08 Dec Salt Of The Earth: The Ultimate Guide To Road Salt
Beautiful isn’t it, you could be forgiven for confusing the picture to the right with a Diamond.
The image is in actuality of a far more useful crystal, salt. That’s right, salt in the US is a must have for any cold weather state. Every year 19 million tons of rock salt are flung across the roads, sidewalks, and driveways across the United States. Be it from the back of dump trucks, pickup spreaders, hand spreaders or even by shovel. Once this wonderful mineral begins to work its magic and lower the freezing point of the ice, there is no turning back for that dastardly villain. My point is salt is a big deal, it allows schools, business’, and roads to be used in almost any weather. The application of salt to roads undoubtedly saves lives, a study conducted in Wisconsin found that road salt reduced crashes by 88%, injuries by 85% and accident costs by 85%.
Where Does Road Salt Come From?
So what is the history behind this dinner table accouterments that is so integral to the maintenance of our country’s transportation infrastructure? As far back as the 7th century BC salt has played an essential part in trade between civilizations. Even today the importance that was given to salt in the ancient world can be seen in our language, the words salary and salad are derived from salt. Salt has even had a part in wars, if we move forward a “little” in time, it was a major factor in the Revolutionary war, the British used Loyalists to intercept Revolutionaries’ salt shipments which impaired their ability to preserve food. Even during the war of 1812, soldiers in the field were paid in salt brine as the government was too poor to pay them. In 1895 concentrated rock salt was discovered under detroit, by 1914 the mine was producing 8000 tons of rock salt per year. The salt mine under Detroit is still active and has a massive complex of nearly 100 miles of tunnels under the city. Finally in 1940, Detroit became the first city in the world to apply rock salt to its roads to counteract icy conditions. It wasn’t long before the rest of the world caught on and followed suit, meaning for the first time in history roads and highways could safely be used all year round.
[cta id=”5541″ align=”none”]
Salt demand and production has come a long way since it was transported out of a pit by mules in the 20th century. In the winter of 1941-42 only 5000 tons of salt were used in the whole country, compared to the 19 million tons used in 2014-15. Salt in the modern era is big business, for the year 2014 salt production was a $2.2 billion industry according to a USG survey. As the network of roads expands each year in the US so does the demand for salt to keep those same roads clear of ice for its citizens. So as demand has grown with each new winter season so too has the mining effort and the technology that goes with it. Gone are the mules and ropes and pulleys that once raised the salt to the surface, gone are the pickaxes and miners that wielded them. In came the dump trucks, conveyors and dynamite. To transport the salt around the country and world, new larger more efficient means of transportation had to be developed. Often the demand for salt is so large that the supply simply is not there in the US and the salt has to be imported from other countries. The salt is shipped in ocean faring vessels and arrives to the US and is then distributed to the locations of demand either by rail or by a smaller river barge. Often traveling hundreds more miles as is the case with Minnesota, who receive their salt shipments via barge that has traveled all the way up the Mississippi river.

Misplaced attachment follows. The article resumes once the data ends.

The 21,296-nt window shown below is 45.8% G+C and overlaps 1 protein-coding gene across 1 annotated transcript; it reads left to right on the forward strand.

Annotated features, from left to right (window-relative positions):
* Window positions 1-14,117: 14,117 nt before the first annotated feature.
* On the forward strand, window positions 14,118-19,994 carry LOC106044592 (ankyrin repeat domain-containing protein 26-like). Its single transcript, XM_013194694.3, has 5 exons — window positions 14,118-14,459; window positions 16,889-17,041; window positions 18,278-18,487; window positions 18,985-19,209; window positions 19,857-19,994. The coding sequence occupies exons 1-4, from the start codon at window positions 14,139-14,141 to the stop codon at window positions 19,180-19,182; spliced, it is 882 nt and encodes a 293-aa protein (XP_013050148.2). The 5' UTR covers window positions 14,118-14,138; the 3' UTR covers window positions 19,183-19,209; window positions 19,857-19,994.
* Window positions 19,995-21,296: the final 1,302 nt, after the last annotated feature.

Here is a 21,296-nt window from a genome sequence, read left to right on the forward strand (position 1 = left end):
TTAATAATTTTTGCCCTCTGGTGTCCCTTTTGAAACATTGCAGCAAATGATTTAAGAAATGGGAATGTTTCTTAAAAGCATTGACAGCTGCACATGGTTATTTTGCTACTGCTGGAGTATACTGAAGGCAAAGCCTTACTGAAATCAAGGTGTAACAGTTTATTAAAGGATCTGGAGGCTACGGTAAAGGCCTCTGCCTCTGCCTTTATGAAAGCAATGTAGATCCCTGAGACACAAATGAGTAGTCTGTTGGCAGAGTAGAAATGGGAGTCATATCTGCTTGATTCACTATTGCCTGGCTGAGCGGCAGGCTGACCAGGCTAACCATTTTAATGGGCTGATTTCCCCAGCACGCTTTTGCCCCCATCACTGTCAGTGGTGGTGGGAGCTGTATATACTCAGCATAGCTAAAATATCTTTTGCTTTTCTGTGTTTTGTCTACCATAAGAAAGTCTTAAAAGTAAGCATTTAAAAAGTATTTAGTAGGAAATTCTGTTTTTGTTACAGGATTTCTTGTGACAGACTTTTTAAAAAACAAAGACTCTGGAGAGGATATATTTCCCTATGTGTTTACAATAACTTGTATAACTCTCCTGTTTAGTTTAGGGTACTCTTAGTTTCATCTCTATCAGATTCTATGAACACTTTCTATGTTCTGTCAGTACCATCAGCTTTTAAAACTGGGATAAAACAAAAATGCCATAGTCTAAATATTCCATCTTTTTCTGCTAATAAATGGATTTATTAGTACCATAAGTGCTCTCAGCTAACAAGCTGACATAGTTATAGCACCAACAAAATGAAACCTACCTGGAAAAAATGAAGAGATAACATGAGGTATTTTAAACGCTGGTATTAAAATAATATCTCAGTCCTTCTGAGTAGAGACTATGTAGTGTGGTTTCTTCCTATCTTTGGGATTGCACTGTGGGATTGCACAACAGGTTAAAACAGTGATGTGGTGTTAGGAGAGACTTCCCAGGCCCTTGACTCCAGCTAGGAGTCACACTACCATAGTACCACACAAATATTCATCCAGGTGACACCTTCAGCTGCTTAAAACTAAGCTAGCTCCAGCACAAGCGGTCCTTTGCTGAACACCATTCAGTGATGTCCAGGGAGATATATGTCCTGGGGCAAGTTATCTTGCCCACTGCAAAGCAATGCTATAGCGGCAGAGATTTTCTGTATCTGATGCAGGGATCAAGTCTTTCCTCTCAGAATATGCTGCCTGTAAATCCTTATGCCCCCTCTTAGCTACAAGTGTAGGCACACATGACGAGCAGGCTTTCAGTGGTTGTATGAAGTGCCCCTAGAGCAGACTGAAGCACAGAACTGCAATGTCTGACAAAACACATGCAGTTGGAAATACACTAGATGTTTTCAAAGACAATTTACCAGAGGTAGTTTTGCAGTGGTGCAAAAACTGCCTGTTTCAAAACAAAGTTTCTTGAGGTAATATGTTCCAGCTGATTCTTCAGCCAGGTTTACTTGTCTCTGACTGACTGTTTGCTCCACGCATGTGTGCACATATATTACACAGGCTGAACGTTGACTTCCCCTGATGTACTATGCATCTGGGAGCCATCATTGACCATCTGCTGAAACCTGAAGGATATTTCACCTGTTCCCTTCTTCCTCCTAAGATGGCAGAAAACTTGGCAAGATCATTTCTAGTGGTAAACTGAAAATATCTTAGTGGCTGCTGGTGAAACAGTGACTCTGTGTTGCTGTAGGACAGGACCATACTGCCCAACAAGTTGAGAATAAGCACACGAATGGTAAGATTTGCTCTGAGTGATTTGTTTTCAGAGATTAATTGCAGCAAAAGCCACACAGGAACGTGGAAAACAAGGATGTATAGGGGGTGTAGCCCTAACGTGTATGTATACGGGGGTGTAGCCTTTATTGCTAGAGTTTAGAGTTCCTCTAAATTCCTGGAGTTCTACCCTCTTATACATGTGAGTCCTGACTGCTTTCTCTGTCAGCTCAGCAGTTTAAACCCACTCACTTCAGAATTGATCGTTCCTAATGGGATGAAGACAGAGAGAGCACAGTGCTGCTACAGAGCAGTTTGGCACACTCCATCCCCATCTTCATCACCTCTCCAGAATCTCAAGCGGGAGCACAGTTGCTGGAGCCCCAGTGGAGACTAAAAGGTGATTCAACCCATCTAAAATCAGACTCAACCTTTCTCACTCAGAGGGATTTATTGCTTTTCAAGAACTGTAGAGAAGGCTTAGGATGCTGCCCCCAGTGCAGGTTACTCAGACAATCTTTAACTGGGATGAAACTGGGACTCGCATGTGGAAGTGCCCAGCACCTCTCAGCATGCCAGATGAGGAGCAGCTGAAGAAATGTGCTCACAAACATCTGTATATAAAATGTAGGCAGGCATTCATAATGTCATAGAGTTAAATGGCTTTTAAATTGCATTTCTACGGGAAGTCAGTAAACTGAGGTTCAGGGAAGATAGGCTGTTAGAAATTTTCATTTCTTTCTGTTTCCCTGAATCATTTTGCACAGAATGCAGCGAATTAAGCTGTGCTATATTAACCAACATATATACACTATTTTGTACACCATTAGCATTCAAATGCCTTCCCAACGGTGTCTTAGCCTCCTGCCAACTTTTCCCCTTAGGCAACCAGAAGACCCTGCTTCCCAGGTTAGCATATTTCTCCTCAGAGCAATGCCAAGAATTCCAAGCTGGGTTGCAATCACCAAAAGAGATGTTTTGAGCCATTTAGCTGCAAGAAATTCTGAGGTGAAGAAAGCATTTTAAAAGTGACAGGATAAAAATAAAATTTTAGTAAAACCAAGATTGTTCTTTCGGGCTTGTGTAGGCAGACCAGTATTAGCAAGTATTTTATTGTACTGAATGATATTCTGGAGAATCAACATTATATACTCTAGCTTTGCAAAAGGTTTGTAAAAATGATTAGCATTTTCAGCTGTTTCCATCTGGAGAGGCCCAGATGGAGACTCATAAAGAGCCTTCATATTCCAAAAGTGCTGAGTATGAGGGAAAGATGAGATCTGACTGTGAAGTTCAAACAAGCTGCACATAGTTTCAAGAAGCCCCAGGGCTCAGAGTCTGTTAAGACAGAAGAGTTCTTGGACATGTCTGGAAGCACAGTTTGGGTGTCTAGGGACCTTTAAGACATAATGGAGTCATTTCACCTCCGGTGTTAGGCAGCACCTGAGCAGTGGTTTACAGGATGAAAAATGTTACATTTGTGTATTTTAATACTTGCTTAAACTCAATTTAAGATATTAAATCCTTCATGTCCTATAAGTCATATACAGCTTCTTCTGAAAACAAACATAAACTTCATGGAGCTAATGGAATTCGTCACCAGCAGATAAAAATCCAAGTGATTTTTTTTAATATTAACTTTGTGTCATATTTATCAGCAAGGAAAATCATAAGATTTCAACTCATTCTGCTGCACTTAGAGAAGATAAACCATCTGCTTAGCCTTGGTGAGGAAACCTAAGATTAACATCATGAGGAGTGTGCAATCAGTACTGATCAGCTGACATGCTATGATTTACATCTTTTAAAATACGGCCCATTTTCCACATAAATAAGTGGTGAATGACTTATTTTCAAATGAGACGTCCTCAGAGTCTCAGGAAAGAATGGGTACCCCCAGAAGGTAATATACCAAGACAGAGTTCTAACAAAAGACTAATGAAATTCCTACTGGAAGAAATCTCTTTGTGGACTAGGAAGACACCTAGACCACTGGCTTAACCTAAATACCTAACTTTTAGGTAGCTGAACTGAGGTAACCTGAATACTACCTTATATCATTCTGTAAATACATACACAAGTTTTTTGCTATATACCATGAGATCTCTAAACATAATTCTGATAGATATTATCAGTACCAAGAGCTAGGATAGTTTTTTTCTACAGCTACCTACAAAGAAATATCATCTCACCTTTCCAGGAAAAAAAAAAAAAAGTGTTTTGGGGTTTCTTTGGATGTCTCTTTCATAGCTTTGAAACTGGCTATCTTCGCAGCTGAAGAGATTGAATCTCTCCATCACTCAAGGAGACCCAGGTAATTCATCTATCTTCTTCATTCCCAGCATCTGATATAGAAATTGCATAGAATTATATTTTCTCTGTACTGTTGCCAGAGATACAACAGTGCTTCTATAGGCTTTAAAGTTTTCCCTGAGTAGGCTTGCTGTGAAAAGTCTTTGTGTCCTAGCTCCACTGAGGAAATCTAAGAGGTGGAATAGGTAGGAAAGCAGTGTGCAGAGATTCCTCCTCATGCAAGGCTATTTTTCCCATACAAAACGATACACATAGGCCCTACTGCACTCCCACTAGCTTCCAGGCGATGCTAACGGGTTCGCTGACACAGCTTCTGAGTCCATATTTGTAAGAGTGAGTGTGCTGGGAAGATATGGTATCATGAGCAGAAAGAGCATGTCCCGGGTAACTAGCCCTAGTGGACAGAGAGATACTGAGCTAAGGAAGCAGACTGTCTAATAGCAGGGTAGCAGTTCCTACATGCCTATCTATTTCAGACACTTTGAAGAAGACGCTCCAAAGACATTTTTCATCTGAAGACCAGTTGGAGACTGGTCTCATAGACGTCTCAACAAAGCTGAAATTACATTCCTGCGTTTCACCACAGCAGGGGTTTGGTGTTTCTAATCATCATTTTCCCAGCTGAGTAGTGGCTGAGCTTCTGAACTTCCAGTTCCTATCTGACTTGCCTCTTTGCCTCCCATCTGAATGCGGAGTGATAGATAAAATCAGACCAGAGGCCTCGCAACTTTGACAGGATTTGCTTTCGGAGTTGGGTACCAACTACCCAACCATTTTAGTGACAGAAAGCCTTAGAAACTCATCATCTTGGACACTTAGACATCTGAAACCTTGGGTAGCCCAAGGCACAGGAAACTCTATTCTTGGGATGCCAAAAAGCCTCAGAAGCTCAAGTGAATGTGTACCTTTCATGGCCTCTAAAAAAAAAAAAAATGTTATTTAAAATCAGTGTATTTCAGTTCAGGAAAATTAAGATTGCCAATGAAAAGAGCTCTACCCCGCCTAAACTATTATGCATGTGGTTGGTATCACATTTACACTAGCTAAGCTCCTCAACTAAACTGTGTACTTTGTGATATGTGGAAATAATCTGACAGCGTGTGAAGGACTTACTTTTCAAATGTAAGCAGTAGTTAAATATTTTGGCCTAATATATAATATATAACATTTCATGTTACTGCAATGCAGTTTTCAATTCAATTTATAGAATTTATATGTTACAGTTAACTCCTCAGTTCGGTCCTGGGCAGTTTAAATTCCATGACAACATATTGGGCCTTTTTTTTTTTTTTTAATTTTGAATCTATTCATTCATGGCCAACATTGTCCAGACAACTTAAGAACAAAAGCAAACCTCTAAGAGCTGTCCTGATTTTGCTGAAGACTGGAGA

The Price of Salt and Alternatives
As salt is a commodity and is priced on demand, often the price of salt can fluctuate greatly. However once the winter season is back in mind for state and city works departments, the demand for salt and its price can skyrocket. You might ask why not buy salt in the summer months when the price is low. The problem with this is it is often impractical to store salt for long periods of time, as if salt gets damp or wet it can undergo a chemical reaction causing it to become rock solid and thus making it almost unusable. So buyers are captive to the problem of supply and demand.
[cta id=”5541″ align=”none”]
This has led to many states trialing new ways of dealing with the icy conditions that step away from the use of traditional rock salt. One of the biggest success’ in alternate deicing materials has been cheese brine. The state of Wisconsin had the problem of increasing salt costs and the cheese production industry had the problem of disposing of its cheese brine that also had its own increasing cost. The solution was of course for the cheese industry to supply the state of Wisconsin with their waste product. There are other added benefits to some of these alternative deicers, for example salt brine freezes at -6F but cheese brine freezes at -21F so cheese brine is a far superior deicer. While cheese brine can not ever fully replace rock salt due to the sheer amount needed it can offset the amount required and thus bring down the overall operating cost to the state.
Currently there are no alternatives to salt that can match its abundance and so dethrone it as the main product used to deice the roads of the world. So it seems that salt the mineral that has been so important to us for over 9 millenia will continue to be just as important to us as we move forward. Allowing us to travel and get to work, see loved ones and make emergency trips during those miserable winter months. So as I said salt is Beautiful.